newNode->data = indicator;
        newNode->next = temp1->next;
        temp1->next = newNode;
        temp1 = newNode->next;
    return head;

void printList(struct Node *head) {
    //using recursion
    if (head == NULL) {
    printf("%d  ", head->data);

int main(int argc, char** argv) {
    struct Node *head = NULL; // head point to no address
    head = insert(head, 2);
    head = insert(head, 4);
    head = insert(head, 6);
    head = insert(head, 8);
    //Adding a indicator which is 99
    int indicator = 99;
    head = addIndicator(head, indicator);
    return 0;

Sunday, October 6, 2013

Yet another another language for scientific computing

i have written a post about which programming  language to use for the implementation of algorithms in machine learning, yet i have came across another scientific computing language while i was searching about recurrence. It's called Julia:
Julia is a high-level, high-performance dynamic programming language for technical computing, with syntax that is familiar to users of other technical computing environments. It provides a sophisticated compiler, distributed parallel execution, numerical accuracy, and an extensive mathematical function library. The library, largely written in Julia itself, also integrates mature, best-of-breed C and Fortran libraries for linear algebra, random number generation, signal processing, and string processing. In addition, the Julia developer community is contributing a number of external packages through Julia’s built-in package manager at a rapid pace. IJulia, a collaboration between the IPython and Julia communities, provides a powerful browser-based graphical notebook interface to Julia.
i'm not sure that i need to use it but it desires to look at it because it is stated in official release that Julia beats all other high-level systems (i.e. everything besides C and Fortran) on all micro-benchmarks.

you can read  more detailed post "MATLAB, R, and Julia: Languages for data analysis" if you'd like to give a decision of using it or not. In addition, i'd like to recommend reading the post "A Matlab Programmer's Take On Julia",which  criticizes Matlab. Finally, take a look at some benchmark results of fibonacci and matrix multiplication computations implemented with Julia.

Sunday, September 29, 2013

Understanding thread basics with Python

Recently, I needed to use the threads in order to increase the CPU efficiency in terms of idle time in Python. I came a cross great examples from agiliq's blog. I have reimplemented his code and add some minor comments.
You can refer the original post with more details.

Examining thread order:

Created on Sep 29, 2013
@author: Bekoc::algorithms

from threading import Thread
import time
import urllib2

class GetUrlThread(Thread):
    def __init__(self, url):
        self.url = url 
        super(GetUrlThread, self).__init__()

    def run(self):
        resp = urllib2.urlopen(self.url)
        print self.url, resp.getcode()

def get_responses():
    urls = ['', '', '', '', '']
    start = time.time()
    threads = []
    for url in urls:
        t = GetUrlThread(url)
        print ('Thread %s is calling %s' %(t.getName(), url))
    for t in threads:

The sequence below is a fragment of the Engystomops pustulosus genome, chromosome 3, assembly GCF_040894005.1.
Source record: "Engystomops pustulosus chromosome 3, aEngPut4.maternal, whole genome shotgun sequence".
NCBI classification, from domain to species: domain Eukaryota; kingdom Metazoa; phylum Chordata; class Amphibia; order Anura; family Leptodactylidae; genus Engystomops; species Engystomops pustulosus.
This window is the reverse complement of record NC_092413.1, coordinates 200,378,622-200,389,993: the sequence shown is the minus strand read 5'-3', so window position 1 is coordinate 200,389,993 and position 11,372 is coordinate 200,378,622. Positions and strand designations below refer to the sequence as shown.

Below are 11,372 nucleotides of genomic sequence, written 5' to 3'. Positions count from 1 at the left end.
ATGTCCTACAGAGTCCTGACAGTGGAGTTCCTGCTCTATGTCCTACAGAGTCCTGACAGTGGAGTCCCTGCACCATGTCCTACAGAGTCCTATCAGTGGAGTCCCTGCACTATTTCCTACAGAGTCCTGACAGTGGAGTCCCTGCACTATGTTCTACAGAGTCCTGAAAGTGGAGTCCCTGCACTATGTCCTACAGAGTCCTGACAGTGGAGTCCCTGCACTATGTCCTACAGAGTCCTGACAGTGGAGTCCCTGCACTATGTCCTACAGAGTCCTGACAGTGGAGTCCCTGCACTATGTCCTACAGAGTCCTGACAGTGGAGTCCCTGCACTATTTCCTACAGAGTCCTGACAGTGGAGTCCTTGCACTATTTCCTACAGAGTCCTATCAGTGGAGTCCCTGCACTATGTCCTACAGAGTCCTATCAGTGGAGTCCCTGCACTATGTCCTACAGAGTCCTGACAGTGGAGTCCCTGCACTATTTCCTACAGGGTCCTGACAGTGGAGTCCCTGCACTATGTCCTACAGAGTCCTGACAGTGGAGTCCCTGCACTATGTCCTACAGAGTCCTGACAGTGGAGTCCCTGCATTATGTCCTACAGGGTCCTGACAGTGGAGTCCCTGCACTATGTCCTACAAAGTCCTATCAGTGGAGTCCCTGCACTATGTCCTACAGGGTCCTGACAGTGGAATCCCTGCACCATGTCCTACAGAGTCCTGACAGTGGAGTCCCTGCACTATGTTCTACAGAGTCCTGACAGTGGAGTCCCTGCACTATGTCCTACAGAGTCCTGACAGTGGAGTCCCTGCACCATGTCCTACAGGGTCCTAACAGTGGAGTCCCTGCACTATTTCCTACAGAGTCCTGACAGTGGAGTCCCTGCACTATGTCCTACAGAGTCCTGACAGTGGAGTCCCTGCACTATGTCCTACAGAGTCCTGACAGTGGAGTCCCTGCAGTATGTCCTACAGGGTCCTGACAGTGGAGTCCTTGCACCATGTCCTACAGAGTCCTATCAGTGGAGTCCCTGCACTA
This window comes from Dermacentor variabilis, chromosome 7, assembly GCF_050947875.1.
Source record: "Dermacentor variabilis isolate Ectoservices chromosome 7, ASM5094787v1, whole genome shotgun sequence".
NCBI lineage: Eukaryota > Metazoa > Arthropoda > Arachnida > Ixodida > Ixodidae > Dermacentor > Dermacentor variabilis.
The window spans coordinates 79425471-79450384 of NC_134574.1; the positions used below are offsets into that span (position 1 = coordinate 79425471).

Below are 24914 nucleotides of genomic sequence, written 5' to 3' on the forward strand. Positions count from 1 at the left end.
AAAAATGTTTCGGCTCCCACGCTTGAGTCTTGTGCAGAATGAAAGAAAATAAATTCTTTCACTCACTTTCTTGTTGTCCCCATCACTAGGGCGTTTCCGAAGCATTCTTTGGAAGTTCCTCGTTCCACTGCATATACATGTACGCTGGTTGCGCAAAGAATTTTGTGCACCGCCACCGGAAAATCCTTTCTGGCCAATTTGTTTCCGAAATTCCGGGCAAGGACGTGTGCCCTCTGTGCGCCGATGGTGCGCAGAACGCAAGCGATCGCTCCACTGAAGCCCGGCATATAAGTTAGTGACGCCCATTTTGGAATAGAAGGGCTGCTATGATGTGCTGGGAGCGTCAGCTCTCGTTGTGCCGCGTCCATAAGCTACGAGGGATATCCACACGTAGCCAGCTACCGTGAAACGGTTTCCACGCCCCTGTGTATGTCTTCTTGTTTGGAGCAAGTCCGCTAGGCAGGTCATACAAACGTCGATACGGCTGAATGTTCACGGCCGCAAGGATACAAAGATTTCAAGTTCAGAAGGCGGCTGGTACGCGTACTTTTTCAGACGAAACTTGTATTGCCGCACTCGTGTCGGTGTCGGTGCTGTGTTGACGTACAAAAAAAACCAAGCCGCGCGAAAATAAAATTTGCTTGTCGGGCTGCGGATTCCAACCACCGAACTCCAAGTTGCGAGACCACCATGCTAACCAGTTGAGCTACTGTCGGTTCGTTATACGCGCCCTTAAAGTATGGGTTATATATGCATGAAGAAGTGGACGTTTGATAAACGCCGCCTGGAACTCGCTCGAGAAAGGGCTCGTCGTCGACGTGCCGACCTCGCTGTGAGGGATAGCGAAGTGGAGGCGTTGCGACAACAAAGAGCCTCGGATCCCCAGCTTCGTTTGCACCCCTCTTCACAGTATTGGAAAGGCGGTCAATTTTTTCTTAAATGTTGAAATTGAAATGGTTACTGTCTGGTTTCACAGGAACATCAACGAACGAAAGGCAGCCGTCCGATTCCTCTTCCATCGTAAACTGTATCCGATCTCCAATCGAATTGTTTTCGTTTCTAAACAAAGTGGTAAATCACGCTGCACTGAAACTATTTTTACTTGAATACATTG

print "Elapsed time: %s" % (time.time()-start)


Race Condition example without use of lock.acquire and lock.release:

Created on Sep 30, 2013
@author: Bekoc::algorithms
from threading import Thread
import time
#define a global variable
some_var = 0

class IncrementThreadRaceCondition(Thread):
    def run(self):
        #we want to read a global variable
        #and then increment it
        global some_var
        read_value = some_var
        print "some_var in %s is %d" % (, read_value)
        some_var = read_value + 1 
        print "some_var in %s after increment is %d" % (, some_var)

def use_increment_thread():
    threads2 = []
    for i in range(50):
        t = IncrementThreadRaceCondition()
    for t in threads2:
    print "After 50 modifications, some_var should have become 50"
    print "After 50 modifications, some_var is %d" % (some_var,)


in order to prevent the race condition change the run function  and import Lock:

from threading import Lock

    def run(self):
        #we want to read a global variable
        #and then increment it
        global some_var
        read_value = some_var
        print "some_var in %s is %d" % (, read_value)
        some_var = read_value + 1 
        print "some_var in %s after increment is %d" % (, some_var)

Khan Academy offers Python Programming course

There are lots of Python online courses going on around, but take a look at khan academy playlist. It includes the basic programming concepts with Python.

  1. Introduction to Programs Data Types and Variables
  2. Binary Numbers
  3. Python Lists
  4. For Loops in Python
  5. While Loops in Python
  6. Fun with Strings
  7. Writing a Simple Factorial Program. (Python 2)
  8. Stepping Through the Factorial Program
  9. Flowchart for the Factorial Program
  10. Python 3 Not Backwards Compatible with Python 2
  11. Defining a Factorial Function
  12. Diagramming What Happens with a Function Call
  1. Recursive Factorial Function
  2. Comparing Iterative and Recursive Factorial Functions
  3. Exercise - Write a Fibonacci Function
  4. Iterative Fibonacci Function Example
  5. Stepping Through Iterative Fibonacci Function
  6. Recursive Fibonacci Example
  7. Stepping Through Recursive Fibonacci Function
  8. Exercise - Write a Sorting Function
  9. Insertion Sort Algorithm
  10. Insertion Sort in Python
  11. Stepping Through Insertion Sort Function
  12. Simpler Insertion Sort Function